Cut-throat world of Premier League management highlighted by Clarke sacking

Four months into the football season, and West Brom last night became the fourth club in the Premier League to enforce a managerial change with the sacking of Steve Clarke.

A run of four successive defeats and six games without a win has resulted in a slide down the table that sees West Brom currently in 16th position.

Such is the ruthless nature of many Premier League owners that there shouldn’t be too many surprises that the West Brom board made the decision they did.

But in the statement issued following the sacking, there was reference to the fact that the club “have not had the rub of the green” in some of their recent fixtures. In other words, they’ve been unlucky. Quite how any manager is expected to work in an environment in which he has to take responsibility for controversial decisions taken by match officials that directly affect the outcome of games is a mystery.

West Brom have won at Old Trafford in the league this season, for the first time in decades. They were seconds away from doing the same at Stamford Bridge – denied only by a highly disputed last minute injury time penalty.

In the run of four defeats, they’ve lost – narrowly – to Manchester City, and also away to in-form Newcastle. The results may have been disappointing, but performances over the season have had enough positives to justify sticking with Clarke. Surely some perspective is needed.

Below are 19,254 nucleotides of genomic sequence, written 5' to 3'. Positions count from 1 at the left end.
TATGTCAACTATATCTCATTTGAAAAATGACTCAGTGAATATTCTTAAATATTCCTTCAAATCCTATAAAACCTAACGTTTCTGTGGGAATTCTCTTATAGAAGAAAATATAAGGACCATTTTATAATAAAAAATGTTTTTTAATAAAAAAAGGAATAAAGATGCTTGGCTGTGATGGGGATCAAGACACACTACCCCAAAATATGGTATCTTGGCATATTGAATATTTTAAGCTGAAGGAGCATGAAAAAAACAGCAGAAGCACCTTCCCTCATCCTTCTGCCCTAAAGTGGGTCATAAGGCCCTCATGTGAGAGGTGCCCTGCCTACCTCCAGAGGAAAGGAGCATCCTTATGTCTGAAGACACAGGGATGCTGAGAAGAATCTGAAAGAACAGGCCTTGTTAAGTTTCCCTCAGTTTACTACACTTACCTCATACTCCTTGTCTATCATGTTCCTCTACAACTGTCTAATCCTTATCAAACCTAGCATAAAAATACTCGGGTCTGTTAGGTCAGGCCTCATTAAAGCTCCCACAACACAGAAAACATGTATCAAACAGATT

Perhaps West Brom have been influenced by the resurgence of Crystal Palace following the appointment of Tony Pulis, or the recent improvement in Fulham’s performances under new man Rene Meulensteen.

But maybe they should look at the example of Dave Whelan at Wigan, who stuck with Roberto Martinez regarless of how dire the situation looked at this stage of the season.

Martinez did wonders with Wigan and kept the team in the Premier League against all the odds on a number of occasions. There was trust in the manager by the chairman, and after 38 games of each season, Martinez had generally achieved something with his team that few others would have been capable of. Even more impressive was that it was done without compromising any of his footballing principles.

Six games without a win is of course enough to cause any chairman to get more than a little nervous. There’s no guarantee that a new man will bring an improvement to the results though, and for every Premier League managerial change which has worked out for the better, there have been many which simply haven’t made much of a difference at all.

West Brom aren’t in the relegation zone, and have generally looked a much stronger side than many of the other clubs in the bottom half. Perhaps giving Steve Clarke and his staff a little longer to see things turned around wouldn’t have unreasonable.

But in a world of Premier League management in which Brendan Rodgers is now the 4th longest serving manager at his current club, maybe that’s just a little too much to ask for the modern chairman.

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